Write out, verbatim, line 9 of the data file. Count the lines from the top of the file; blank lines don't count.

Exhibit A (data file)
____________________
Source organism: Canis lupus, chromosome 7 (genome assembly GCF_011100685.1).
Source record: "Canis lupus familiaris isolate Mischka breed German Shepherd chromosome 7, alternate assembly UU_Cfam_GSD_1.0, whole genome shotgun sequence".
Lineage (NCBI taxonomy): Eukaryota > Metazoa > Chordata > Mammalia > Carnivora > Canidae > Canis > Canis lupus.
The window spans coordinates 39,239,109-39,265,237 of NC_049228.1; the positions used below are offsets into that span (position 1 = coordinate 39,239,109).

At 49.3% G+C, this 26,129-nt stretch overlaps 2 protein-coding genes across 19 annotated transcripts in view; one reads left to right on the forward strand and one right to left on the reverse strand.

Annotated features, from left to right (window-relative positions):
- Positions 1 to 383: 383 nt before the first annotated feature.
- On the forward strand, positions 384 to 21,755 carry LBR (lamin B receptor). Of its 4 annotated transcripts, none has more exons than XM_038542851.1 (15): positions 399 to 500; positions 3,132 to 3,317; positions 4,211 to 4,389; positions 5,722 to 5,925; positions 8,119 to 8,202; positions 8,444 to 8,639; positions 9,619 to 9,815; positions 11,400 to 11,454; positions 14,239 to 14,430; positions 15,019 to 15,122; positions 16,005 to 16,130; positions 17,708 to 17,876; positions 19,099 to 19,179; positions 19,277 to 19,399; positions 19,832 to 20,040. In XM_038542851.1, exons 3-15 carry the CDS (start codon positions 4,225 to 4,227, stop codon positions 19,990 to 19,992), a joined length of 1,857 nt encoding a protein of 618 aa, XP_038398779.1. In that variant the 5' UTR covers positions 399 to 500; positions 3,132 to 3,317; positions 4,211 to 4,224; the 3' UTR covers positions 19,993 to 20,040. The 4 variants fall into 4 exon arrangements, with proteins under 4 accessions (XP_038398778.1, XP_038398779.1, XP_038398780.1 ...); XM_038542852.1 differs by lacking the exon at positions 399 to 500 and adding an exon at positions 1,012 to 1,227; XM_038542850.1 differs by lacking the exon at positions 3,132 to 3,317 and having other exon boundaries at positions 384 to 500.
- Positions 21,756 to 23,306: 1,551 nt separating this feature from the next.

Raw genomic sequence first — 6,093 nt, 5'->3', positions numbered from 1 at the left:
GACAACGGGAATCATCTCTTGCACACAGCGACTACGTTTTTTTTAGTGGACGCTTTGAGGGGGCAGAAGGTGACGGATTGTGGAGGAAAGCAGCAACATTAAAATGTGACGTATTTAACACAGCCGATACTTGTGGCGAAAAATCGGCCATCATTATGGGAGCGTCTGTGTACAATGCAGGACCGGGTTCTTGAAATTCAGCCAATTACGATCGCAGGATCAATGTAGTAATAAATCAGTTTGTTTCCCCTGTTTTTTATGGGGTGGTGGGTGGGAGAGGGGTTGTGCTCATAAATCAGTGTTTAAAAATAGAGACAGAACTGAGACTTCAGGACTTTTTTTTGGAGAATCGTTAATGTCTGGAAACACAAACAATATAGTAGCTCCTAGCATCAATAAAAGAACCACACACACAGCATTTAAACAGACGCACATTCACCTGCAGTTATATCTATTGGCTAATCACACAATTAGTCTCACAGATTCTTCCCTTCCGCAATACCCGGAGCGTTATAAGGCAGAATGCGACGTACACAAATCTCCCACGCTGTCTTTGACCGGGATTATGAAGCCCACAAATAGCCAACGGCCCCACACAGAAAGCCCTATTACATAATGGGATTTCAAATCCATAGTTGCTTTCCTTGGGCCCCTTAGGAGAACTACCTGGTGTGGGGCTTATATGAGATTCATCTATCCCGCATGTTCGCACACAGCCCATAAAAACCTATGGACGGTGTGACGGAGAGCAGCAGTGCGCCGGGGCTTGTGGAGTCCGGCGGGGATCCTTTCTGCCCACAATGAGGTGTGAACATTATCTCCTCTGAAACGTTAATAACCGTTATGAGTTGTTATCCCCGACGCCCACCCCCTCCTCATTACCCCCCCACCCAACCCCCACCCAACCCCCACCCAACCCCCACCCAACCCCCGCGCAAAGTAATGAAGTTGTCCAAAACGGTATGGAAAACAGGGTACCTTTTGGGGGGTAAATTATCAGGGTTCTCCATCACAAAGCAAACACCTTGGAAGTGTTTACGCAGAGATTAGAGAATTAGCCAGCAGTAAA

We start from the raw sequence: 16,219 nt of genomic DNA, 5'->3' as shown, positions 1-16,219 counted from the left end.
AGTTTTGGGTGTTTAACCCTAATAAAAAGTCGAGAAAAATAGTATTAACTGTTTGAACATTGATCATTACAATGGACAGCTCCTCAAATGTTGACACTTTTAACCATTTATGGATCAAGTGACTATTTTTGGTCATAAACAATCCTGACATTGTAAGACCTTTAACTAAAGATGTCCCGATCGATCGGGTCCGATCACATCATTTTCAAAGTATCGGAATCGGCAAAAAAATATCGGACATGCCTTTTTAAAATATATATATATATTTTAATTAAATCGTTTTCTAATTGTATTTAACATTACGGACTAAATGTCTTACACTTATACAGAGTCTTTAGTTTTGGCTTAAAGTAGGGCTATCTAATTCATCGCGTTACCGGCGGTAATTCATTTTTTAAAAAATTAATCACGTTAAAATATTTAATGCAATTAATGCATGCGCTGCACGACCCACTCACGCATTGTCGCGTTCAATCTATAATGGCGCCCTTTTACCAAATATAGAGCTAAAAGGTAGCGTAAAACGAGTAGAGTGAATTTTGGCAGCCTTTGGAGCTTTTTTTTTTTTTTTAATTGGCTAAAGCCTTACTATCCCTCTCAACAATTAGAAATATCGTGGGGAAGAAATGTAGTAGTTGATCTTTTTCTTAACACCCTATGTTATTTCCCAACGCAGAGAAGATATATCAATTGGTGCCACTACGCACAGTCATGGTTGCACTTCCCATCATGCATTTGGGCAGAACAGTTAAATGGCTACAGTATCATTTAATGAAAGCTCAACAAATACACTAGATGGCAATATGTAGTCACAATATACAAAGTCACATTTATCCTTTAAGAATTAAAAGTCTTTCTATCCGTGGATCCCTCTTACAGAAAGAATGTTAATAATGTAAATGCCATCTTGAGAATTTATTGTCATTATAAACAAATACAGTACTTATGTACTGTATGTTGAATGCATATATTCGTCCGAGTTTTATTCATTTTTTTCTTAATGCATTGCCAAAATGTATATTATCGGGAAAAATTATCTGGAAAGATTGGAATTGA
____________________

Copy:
- Positions 21,756 to 23,306: 1,551 nt separating this feature from the next.